In a posting by Yvette Erasmus, PsyD LD, on December 27, 2016 she asks a question about stonewalling and then provides some very good ideas from neuroscience. Stonewalling is “when the listener withdraws from the interaction, shutting down and closing themselves off from the speaker because they are feeling overwhelmed or physiologically flooded.” So what does Dr. Erasmus suggest to bring the conversation back on course?
- Don't take it personally: I find it helpful to remind myself that what I may call "stonewalling" is simply a strategy this person uses to manage their emotions when they are feeling overwhelmed. They may need some space, safety, clarity and self-connection, and don't yet have the awareness or ability to ask for it.
- Don't judge. Not yourself; Not the other person. Criticism is such a royal waste of time and energy: choose to be curious, tender, gentle and open instead.
- Reflect: Are my choices opening up or shutting down further interactions? Use that as feedback to adjust your approach.
- Try new words. For example, "I'm longing to hear about what is happening inside you, but don't want to push you to talk before you feel ready. I'm going to back off for a while, but this doesn't mean I am abandoning you or punishing you. I just want to give you the space you might need to get grounded and clear, and when you are ready to talk, would you come and let me know?" And, you could follow that up with, "If I am getting this wrong and you are needing something different from me (for example, for me to sit with you in silence instead of leaving you alone), I am open to hearing that too - just let me know."
I take these four points and offer you some ideas in my own words, applying these ideas to conflict resolution and negotiations. Here are some additional thoughts for your consideration.
- Don’t take it personally is a real key and ties directly to:
I like to say that we need to avoid the two stinky twins of BS and BO. In this case BS stands for Blaming Self and BO stands for Blaming Others. It is important to realize that we have a natural tendency to blame someone and to demonize others. Wouldn’t it be nice if the world really were that simple? Unfortunately it is not that simple in a negotiation and the sooner we move away from demonizing the other party and instead focus on the issue or concern. It is a waste of time and energy to blame ourselves or others. When we begin to focus on the issues and the other party as a person, this may lead us to:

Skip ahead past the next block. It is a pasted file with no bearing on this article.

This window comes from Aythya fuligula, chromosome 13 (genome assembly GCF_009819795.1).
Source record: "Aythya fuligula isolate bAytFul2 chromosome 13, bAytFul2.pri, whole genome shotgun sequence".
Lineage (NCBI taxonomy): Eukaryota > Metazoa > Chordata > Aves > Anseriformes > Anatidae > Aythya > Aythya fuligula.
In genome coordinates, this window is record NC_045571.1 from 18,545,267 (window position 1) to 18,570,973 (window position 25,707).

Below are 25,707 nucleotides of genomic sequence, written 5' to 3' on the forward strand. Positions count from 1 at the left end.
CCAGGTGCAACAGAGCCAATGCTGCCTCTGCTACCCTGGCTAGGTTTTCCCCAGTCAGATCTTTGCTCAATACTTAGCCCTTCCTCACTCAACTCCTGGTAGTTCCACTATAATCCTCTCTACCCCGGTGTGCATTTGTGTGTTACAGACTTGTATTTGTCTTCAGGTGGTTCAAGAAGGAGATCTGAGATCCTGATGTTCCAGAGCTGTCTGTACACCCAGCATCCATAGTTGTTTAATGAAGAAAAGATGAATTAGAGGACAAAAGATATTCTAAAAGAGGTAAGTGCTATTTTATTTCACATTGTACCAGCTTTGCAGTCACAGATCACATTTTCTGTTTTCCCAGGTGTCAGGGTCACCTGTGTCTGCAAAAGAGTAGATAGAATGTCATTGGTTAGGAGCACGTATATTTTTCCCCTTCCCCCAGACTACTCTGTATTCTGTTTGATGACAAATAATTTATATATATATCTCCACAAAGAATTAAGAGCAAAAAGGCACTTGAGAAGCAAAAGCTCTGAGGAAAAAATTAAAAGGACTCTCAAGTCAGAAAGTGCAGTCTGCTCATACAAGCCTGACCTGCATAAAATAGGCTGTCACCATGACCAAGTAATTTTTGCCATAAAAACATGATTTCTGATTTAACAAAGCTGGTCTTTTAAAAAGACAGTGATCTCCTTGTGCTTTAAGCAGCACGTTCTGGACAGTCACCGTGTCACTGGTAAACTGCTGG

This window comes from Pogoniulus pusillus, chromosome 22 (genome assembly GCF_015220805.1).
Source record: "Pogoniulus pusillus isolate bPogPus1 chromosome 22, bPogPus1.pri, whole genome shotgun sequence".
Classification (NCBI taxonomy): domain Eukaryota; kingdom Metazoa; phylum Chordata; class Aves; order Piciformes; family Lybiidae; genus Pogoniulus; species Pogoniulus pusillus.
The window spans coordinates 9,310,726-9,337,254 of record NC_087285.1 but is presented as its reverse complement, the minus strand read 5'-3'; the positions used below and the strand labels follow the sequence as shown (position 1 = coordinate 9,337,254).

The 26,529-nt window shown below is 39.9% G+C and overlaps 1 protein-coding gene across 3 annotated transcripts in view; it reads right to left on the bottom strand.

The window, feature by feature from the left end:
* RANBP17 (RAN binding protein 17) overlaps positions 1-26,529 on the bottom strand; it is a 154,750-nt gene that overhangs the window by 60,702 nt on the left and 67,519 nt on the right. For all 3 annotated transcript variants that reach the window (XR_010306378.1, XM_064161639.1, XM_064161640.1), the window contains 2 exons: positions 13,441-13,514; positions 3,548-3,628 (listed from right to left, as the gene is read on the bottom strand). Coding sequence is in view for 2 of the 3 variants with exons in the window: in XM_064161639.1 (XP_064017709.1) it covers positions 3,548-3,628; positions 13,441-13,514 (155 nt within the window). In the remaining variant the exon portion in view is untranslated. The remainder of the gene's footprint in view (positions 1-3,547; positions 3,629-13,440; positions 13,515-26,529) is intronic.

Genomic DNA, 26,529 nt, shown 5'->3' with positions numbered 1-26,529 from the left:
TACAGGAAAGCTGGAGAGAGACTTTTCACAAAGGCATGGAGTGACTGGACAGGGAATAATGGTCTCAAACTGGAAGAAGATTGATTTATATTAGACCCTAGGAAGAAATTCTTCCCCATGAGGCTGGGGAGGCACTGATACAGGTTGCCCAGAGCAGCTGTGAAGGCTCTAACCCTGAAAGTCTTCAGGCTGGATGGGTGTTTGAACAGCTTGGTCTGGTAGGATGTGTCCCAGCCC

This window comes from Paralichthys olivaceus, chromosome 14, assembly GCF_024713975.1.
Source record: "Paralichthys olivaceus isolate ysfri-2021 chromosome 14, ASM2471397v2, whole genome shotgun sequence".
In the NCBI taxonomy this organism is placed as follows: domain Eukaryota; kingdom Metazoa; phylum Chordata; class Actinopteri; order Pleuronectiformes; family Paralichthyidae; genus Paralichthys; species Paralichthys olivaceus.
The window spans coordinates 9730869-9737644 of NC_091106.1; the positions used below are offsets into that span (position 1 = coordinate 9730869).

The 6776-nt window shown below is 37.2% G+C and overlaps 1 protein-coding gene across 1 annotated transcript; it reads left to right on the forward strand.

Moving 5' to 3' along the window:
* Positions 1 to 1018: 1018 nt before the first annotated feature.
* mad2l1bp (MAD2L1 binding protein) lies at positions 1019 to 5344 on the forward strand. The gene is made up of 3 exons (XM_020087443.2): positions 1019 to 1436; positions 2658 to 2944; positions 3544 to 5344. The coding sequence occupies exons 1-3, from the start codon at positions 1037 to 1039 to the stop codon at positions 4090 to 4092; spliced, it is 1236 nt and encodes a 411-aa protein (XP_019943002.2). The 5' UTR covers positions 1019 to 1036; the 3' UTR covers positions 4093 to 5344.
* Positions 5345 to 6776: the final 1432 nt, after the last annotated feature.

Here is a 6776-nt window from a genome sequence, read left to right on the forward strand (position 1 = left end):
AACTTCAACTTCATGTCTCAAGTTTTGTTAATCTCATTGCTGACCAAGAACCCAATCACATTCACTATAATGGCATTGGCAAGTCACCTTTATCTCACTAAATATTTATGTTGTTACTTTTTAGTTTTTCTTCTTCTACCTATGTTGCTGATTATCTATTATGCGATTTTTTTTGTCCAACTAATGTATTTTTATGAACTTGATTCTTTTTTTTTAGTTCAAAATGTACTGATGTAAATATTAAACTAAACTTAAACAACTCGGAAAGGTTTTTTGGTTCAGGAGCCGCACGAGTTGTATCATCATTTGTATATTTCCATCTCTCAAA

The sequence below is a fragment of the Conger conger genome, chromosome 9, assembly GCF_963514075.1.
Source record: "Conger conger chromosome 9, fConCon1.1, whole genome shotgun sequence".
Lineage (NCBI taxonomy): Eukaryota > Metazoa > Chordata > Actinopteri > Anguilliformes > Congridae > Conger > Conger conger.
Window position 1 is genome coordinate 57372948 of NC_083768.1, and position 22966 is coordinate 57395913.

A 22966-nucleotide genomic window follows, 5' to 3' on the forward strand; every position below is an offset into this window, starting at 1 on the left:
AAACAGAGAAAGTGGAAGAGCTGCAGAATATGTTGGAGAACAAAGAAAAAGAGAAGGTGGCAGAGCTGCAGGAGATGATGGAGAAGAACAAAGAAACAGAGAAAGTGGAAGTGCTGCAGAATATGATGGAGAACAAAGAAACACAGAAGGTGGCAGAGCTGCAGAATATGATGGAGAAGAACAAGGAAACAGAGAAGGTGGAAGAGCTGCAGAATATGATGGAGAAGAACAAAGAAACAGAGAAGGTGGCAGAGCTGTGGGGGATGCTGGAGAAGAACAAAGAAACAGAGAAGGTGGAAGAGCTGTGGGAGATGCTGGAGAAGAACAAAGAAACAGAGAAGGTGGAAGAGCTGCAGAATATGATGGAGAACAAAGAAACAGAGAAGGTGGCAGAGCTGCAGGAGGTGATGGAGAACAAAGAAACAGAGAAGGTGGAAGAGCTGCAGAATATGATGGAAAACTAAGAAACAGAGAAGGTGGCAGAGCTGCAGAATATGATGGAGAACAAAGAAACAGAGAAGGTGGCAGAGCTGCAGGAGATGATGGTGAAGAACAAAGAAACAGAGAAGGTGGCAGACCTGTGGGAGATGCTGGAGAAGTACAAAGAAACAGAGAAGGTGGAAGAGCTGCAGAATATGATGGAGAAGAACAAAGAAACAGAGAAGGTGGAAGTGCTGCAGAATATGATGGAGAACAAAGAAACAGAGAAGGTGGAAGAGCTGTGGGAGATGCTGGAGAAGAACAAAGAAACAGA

That is try to see things from the other person’s point of view. Try listening when they are ready to talk. Perhaps we need to take a break or actually postpone the discussion for another day. Perhaps there are other events that are not allowing the other party to continue in the discussion or negotiation.
Try new words
You might want to ask or state something like, “If we are going to proceed, I need to know more about you or your situation. Would you be willing to share with me what your concerns are at this moment? If we cannot openly share our concerns with one another it may not be possible to develop trust and work towards resolution. If now is not a good time, maybe we should reconvene when the time may be better for both of us.” Having raised questions like this I became aware of very serious issues with the other party (death, family concerns, other issues), which clearly were cause for us to reconvene at a later time. By not judging and by reflecting with empathy what you are perceiving, this can go a long way to overcoming the stonewalling by the other party. It may even be cause to develop a much better working relationship leading to collaboration.
Dr. Erasmus offers insights relative to relationships. Take this a step further in your negotiations and you may well find a good collaborator in the future. It can’t hurt to try.
Michael Gregory, ASA, CVA, MBA is an expert in conflict resolution dedicated to making individuals, organizations, thought-leading entrepreneurs and executives more successful. Michael’s books, including his NEW BOOK now also available as an ebook, Peaceful Resolutions: A 60-step illustrated guide to conflict resolution are available at this link. Free resources are available online at www.mikegreg.com. Check out the blog. Contact Mike directly at firstname.lastname@example.org or call (651) 633-5311.